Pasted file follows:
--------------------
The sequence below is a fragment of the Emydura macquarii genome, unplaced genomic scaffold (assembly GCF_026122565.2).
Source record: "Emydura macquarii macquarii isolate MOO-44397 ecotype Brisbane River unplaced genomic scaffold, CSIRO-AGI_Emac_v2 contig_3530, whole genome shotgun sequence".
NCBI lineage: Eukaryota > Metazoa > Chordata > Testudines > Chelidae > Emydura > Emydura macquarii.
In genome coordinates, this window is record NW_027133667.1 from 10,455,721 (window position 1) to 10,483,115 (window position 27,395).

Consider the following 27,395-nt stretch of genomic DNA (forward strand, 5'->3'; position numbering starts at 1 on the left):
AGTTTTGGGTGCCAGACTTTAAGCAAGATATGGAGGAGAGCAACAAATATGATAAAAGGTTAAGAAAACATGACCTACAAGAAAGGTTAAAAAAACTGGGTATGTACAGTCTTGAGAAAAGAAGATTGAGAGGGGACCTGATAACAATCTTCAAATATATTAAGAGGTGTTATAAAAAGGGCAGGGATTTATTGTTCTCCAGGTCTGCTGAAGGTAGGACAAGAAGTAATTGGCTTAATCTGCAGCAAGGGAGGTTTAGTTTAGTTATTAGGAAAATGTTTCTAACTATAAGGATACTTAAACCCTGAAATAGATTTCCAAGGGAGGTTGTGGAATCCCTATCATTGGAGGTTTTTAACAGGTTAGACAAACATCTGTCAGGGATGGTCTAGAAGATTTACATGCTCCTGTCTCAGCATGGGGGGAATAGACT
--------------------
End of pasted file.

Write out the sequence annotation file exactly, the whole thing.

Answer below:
The sequence below is a fragment of the Emydura macquarii genome, unplaced genomic scaffold (assembly GCF_026122565.2).
Source record: "Emydura macquarii macquarii isolate MOO-44397 ecotype Brisbane River unplaced genomic scaffold, CSIRO-AGI_Emac_v2 contig_3530, whole genome shotgun sequence".
NCBI lineage: Eukaryota > Metazoa > Chordata > Testudines > Chelidae > Emydura > Emydura macquarii.
In genome coordinates, this window is record NW_027133667.1 from 10,455,721 (window position 1) to 10,483,115 (window position 27,395).

Consider the following 27,395-nt stretch of genomic DNA (forward strand, 5'->3'; position numbering starts at 1 on the left):
AGTTTTGGGTGCCAGACTTTAAGCAAGATATGGAGGAGAGCAACAAATATGATAAAAGGTTAAGAAAACATGACCTACAAGAAAGGTTAAAAAAACTGGGTATGTACAGTCTTGAGAAAAGAAGATTGAGAGGGGACCTGATAACAATCTTCAAATATATTAAGAGGTGTTATAAAAAGGGCAGGGATTTATTGTTCTCCAGGTCTGCTGAAGGTAGGACAAGAAGTAATTGGCTTAATCTGCAGCAAGGGAGGTTTAGTTTAGTTATTAGGAAAATGTTTCTAACTATAAGGATACTTAAACCCTGAAATAGATTTCCAAGGGAGGTTGTGGAATCCCTATCATTGGAGGTTTTTAACAGGTTAGACAAACATCTGTCAGGGATGGTCTAGAAGATTTACATGCTCCTGTCTCAGCATGGGGGGAATAGACT